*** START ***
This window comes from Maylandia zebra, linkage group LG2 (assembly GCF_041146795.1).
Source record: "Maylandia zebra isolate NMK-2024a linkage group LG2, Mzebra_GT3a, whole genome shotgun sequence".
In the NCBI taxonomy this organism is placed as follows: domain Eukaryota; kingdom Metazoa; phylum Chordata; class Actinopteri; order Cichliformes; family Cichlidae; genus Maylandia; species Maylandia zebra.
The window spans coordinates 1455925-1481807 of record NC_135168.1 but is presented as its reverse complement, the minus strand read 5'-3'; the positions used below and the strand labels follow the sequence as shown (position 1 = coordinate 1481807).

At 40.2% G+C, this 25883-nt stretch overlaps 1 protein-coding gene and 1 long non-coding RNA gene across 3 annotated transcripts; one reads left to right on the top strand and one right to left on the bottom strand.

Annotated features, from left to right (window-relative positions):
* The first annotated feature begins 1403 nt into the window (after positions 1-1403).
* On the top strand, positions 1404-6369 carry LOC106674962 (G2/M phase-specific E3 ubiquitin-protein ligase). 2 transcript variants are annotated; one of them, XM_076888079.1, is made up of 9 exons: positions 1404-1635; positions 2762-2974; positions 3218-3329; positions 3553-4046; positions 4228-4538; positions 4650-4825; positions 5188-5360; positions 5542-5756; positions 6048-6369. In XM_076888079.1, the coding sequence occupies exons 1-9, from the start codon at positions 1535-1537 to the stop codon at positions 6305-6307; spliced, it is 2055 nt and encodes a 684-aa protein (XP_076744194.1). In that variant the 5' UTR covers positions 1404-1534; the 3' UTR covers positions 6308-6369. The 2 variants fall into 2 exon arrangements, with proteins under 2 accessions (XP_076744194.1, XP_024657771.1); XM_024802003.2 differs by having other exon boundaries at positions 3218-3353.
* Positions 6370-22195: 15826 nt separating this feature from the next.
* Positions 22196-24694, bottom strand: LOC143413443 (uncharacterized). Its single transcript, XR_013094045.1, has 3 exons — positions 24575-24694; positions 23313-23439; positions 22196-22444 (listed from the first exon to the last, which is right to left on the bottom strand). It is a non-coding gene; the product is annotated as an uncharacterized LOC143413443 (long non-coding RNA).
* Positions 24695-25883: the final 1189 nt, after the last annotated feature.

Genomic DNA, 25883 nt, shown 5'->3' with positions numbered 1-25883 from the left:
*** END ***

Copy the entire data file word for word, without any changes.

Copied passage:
This window comes from Maylandia zebra, linkage group LG2 (assembly GCF_041146795.1).
Source record: "Maylandia zebra isolate NMK-2024a linkage group LG2, Mzebra_GT3a, whole genome shotgun sequence".
In the NCBI taxonomy this organism is placed as follows: domain Eukaryota; kingdom Metazoa; phylum Chordata; class Actinopteri; order Cichliformes; family Cichlidae; genus Maylandia; species Maylandia zebra.
The window spans coordinates 1455925-1481807 of record NC_135168.1 but is presented as its reverse complement, the minus strand read 5'-3'; the positions used below and the strand labels follow the sequence as shown (position 1 = coordinate 1481807).

At 40.2% G+C, this 25883-nt stretch overlaps 1 protein-coding gene and 1 long non-coding RNA gene across 3 annotated transcripts; one reads left to right on the top strand and one right to left on the bottom strand.

Annotated features, from left to right (window-relative positions):
* The first annotated feature begins 1403 nt into the window (after positions 1-1403).
* On the top strand, positions 1404-6369 carry LOC106674962 (G2/M phase-specific E3 ubiquitin-protein ligase). 2 transcript variants are annotated; one of them, XM_076888079.1, is made up of 9 exons: positions 1404-1635; positions 2762-2974; positions 3218-3329; positions 3553-4046; positions 4228-4538; positions 4650-4825; positions 5188-5360; positions 5542-5756; positions 6048-6369. In XM_076888079.1, the coding sequence occupies exons 1-9, from the start codon at positions 1535-1537 to the stop codon at positions 6305-6307; spliced, it is 2055 nt and encodes a 684-aa protein (XP_076744194.1). In that variant the 5' UTR covers positions 1404-1534; the 3' UTR covers positions 6308-6369. The 2 variants fall into 2 exon arrangements, with proteins under 2 accessions (XP_076744194.1, XP_024657771.1); XM_024802003.2 differs by having other exon boundaries at positions 3218-3353.
* Positions 6370-22195: 15826 nt separating this feature from the next.
* Positions 22196-24694, bottom strand: LOC143413443 (uncharacterized). Its single transcript, XR_013094045.1, has 3 exons — positions 24575-24694; positions 23313-23439; positions 22196-22444 (listed from the first exon to the last, which is right to left on the bottom strand). It is a non-coding gene; the product is annotated as an uncharacterized LOC143413443 (long non-coding RNA).
* Positions 24695-25883: the final 1189 nt, after the last annotated feature.

Genomic DNA, 25883 nt, shown 5'->3' with positions numbered 1-25883 from the left: